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The BTSC Delorean: Looking back at the most memorable Steelers vs. Browns contests

The most memorable Steelers home game vs. the Cleveland Browns.

Cleveland Browns v Pittsburgh Steelers Photo by George Gojkovich/Getty Images

Do the Cleveland Browns and the Pittsburgh Steelers have a long and storied history? Absolutely. The rivalry dates back to 1950 and started off 32-9 in favor of the Browns in the first 20 years. But since 1970, Pittsburgh has dominated the series 70-30-1. Despite the recent success of the Men of Steel, the Browns continue to be a challenge to the Steelers every single season. This week, BTSC only takes a look at the games that took place in Cleveland.

Here’s a brief tale of the tape:

Points: Steelers 2,967, Browns 2,748

Wins: Steelers 79, Browns 62

Home Record: Steelers 50-22, Browns 40-29

Shutouts: 9 (Steelers 5, Browns 4)

Steelers 31, Browns 0 (12/28/2008), Steelers 41, Browns 0 (12/24/2005), Steelers 43, Browns 0 (9/12/1999), Steelers 35, Browns 0 (12/23/1990), Browns 51, Steelers 0 (9/10/1989), Steelers 30, Browns 0 (12/3/1972), Browns 24, Steelers 0 (11/10/1957), Browns 28, Steelers 0 (12/9/1951), Browns 17, Steelers 0 (10/21/1951)

Biggest Win Margin: 9/10/1989 - Browns 51, Steelers 0

Closest Game: 09/09/2018 - Steelers 21, Browns 21

Overtime Games: 7 - Steelers 5, Browns 1, 1 Tie

Postseason Record: Steelers 2, Browns 1

September 24, 1978 Steelers 15, Browns 9 (OT)

Joe Greene threw a bash for his 32nd birthday and at least 50K of his closest friends came by in hopes of seeing No. 75 and his teammates blow out the Cleveland. Sam Rutugliano’s Browns, in turn, were hoping to halt the dreaded “Three Rivers Jinx” after losing their first eight games there, For a contest that only had one trip to the end zone on the final play of the game, this 1978 classic played at the confluence had quite a few draw-dropping moments.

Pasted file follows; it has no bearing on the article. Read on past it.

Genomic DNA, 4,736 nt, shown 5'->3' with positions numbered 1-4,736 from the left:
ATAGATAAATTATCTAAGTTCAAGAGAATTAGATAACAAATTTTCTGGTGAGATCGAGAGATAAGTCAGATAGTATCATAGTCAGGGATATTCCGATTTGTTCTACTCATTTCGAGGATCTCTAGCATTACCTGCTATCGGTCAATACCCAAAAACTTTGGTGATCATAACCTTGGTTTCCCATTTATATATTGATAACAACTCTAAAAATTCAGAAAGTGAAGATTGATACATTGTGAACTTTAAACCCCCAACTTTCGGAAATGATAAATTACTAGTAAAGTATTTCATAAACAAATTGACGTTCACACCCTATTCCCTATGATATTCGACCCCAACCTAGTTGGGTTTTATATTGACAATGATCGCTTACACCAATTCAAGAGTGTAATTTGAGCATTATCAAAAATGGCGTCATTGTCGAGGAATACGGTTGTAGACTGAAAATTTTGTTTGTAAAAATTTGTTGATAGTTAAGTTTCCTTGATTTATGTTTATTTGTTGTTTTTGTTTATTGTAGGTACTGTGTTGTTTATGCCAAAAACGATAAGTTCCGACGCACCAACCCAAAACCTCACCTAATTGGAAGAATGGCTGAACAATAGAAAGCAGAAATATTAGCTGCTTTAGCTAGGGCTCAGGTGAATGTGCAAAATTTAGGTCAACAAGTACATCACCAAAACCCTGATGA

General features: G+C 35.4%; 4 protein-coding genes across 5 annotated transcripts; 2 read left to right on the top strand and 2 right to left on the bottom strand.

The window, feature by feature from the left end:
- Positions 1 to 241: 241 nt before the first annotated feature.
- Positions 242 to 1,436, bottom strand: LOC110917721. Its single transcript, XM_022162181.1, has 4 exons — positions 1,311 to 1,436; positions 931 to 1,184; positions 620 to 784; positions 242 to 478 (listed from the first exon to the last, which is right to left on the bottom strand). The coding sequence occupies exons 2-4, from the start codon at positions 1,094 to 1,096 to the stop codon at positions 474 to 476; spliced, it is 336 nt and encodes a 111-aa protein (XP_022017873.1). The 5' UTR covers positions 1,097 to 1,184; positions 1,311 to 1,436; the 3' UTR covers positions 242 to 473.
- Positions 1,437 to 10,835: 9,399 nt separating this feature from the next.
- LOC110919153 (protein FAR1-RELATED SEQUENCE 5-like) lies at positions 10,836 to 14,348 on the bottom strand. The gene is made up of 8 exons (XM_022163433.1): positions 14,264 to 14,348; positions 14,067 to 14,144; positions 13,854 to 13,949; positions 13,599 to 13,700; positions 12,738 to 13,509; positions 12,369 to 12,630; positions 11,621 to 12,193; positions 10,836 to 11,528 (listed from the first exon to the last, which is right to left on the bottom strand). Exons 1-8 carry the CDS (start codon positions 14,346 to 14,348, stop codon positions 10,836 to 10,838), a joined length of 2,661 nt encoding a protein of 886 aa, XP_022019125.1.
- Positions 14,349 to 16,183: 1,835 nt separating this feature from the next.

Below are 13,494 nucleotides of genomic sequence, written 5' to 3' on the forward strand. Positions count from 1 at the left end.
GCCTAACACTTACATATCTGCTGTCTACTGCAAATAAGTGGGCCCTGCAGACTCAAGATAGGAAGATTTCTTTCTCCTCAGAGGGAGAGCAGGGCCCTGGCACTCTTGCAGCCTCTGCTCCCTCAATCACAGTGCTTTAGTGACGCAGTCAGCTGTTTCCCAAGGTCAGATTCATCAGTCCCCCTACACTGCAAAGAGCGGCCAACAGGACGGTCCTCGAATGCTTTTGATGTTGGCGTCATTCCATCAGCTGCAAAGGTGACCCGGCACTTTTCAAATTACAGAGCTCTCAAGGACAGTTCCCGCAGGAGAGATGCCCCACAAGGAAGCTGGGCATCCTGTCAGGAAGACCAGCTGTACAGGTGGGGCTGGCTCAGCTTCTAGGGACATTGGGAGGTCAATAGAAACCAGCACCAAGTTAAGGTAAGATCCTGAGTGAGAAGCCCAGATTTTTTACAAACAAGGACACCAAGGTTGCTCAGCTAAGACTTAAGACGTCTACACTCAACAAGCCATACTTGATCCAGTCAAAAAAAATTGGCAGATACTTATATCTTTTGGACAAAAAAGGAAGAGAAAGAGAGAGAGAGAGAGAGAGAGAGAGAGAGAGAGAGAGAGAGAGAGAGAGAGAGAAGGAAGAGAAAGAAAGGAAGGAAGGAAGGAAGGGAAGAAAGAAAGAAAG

The quarterbacks, Brian Sipe and Terry Bradshaw, were two of the best gunslingers of the late 70s. But on this day, neither No. 17 or No. 12, were on their respective games. Sipe (14/32 for 139 yards) was sacked 5 times, throwing two interceptions Bradshaw (with an identical line of 14/32 threw for 208 yards)was sacked only once and threw two interceptions, both thieved by Thom Darden.

The party started on the very first play of the contest when Sipe slipped to the turf upon dropping back to pass, got back up, threw errantly and was intercepted by Donnie Shell. After a Bradshaw strike to Lynn Swann moved the chains inside the 5, the Browns clamped down and Roy Gerela converted a 19-yard field goal for the early 3-0 lead. But Sipe’s offense stormed back and tied it with a Don Cockroft field goal of 43 yards with 6:32 remaining in the first. On the ensuing kickoff, Larry Anderson fumbled the ball away to Ron Bolton. But a 30-yard field goal by Cockroft was all that the Browns could muster for a 6-3 advantage after Jack Lambert’s sack of Sipe.

In the second half, it appeared that the black and gold would tie the game, but Roy Gerela’s attempt went wide and the game continued to be dominated by defense as Darden’s thefts of Bradshaw, the Steelers sackfest of Sipe and hard hits from both squads kept both teams out of the end zone in regulation. When Dwight White’s second sack put the brakes on another Cleveland possession, Cockroft’s 41-yarder right up the middle made the score 9-3 in the third. The remainder of the quarter, Steelers offensive weapons like Franco Harris, Swann, Stallworth, and C unningham led to another Gerela field goal to start the fourh. Then Head Coach Chuck Noll caught the Browns and his own fans off guard with trickery. Gerela’s onside kick was recovered by Mel Blount. Another Gerela field goal late, tied the game with with 2:35 left. The Steelers defense forced a punt and looked to march down the field for the game-winner, but Darden intercepted Brad for a second time giving the visitors a chance to seal the win with 1:08 and all three timeouts left. But a possessed Jack Lambert knocked Greg Pruitt back for a huge loss to knock the Browns out of field goal range. It was Hail Mary time as Sipe launched one in the end zone, but Tony Dungy picked it off and set course for the end zone, only to be tripped up after a 63-yard return.